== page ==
Star Negro Leagues baseball player from Rock Hill to speak at downtown library

08/07/2014 3:55 PM

08/07/2014 6:02 PM

Carl Long, a Rock Hill native and long-ago star in baseball’s Negro Leagues, will give a talk and sign copies of his new book Saturday at the Rock Hill branch of the York County Library.

Now 79, Long played professionally for more than a decade before becoming a police officer in Kinston, N.C., where he was the first black deputy and police detective. He is widely regarded as among the finest baseball players to come out of Rock Hill. As a player for the Birmingham Black Barons, and later in the Pittsburgh Pirates organization, he played with greats such as Willie McCovey, Charley Pride – who became a country singer – and others.

Long overcame discrimination in his life and, with author Diane Taylor, has written a book called “A Game of Faith: The Story of Negro League Baseball Player Carl Long.”

The book talks about Long’s life and his successes, along with those of his family. Long’s son is a respected South Carolina minister near Charleston, and one of his brothers, Charles Dunlap, broke the racial barrier as an officer with the York County Sheriff’s Office.

“I give talks whenever I can to tell young people the value of education and doing their best,” Long said. “What I had to go through, it made me a better person.”

Long was the first black player in the Carolina League. In 1956, he led that league in runs batted in.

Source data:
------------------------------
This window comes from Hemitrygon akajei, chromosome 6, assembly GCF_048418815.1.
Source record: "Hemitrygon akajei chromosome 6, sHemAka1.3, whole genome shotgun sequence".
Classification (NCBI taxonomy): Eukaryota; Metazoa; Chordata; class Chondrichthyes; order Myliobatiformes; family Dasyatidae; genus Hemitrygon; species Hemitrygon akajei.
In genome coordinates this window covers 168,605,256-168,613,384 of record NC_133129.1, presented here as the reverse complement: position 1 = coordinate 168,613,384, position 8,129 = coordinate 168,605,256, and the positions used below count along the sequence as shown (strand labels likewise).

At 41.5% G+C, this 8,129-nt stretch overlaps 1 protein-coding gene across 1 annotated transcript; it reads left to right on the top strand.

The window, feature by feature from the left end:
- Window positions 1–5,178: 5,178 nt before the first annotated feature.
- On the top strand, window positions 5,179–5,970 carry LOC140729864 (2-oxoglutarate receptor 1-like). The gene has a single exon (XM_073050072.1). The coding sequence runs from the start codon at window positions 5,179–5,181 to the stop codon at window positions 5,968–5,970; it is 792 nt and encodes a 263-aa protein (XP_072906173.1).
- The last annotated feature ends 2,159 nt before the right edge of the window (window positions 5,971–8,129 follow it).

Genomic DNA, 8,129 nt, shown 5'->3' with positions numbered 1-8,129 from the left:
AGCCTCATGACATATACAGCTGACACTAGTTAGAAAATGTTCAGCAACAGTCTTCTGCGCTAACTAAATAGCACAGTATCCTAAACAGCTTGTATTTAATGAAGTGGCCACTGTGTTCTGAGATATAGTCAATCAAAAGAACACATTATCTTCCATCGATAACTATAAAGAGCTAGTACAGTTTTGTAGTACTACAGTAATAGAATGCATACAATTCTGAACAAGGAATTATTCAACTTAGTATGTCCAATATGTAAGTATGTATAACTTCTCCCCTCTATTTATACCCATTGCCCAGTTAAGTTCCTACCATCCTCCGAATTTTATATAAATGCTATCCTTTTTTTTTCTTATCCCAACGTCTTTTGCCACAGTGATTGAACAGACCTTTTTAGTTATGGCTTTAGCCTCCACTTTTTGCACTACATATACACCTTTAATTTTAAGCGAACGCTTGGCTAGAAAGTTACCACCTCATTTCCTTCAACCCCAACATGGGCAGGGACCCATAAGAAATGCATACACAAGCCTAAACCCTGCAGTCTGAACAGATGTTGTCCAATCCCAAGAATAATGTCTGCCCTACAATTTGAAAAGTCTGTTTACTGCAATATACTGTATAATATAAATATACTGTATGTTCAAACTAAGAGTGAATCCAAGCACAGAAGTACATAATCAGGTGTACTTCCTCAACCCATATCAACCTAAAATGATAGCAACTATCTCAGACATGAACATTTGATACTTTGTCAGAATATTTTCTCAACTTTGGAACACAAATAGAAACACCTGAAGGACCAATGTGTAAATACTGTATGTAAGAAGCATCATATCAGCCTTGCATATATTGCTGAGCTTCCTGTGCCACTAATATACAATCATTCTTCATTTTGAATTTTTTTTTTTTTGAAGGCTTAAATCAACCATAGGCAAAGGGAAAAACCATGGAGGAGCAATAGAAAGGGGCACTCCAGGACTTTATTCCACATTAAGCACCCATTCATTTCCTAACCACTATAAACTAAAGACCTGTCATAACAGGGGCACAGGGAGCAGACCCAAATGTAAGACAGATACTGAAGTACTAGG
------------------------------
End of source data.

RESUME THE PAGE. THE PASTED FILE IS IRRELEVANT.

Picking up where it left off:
Before that, he was a star in the black league. Because of segregation, he was not allowed to play with Rock Hill’s professional white team at the time, the Rock Hill Chiefs. Long grew up in Rock Hill’s Boyd Hill neighborhood and used baseball as an escape from a life in the cotton fields.

The public is invited to meet Long and hear him talk about his book and life experiences. He will be at the downtown library on Black Street from 1 p.m. to 3 p.m. Copies of his book will be for sale.

Join the Discussion

The Herald is pleased to provide this opportunity to share information, experiences and observations about what's in the news. Some of the comments may be reprinted elsewhere on the site or in the newspaper. We encourage lively, open debate on the issues of the day, and ask that you refrain from profanity, hate speech, personal comments and remarks that are off point. Thank you for taking the time to offer your thoughts.

Terms of Service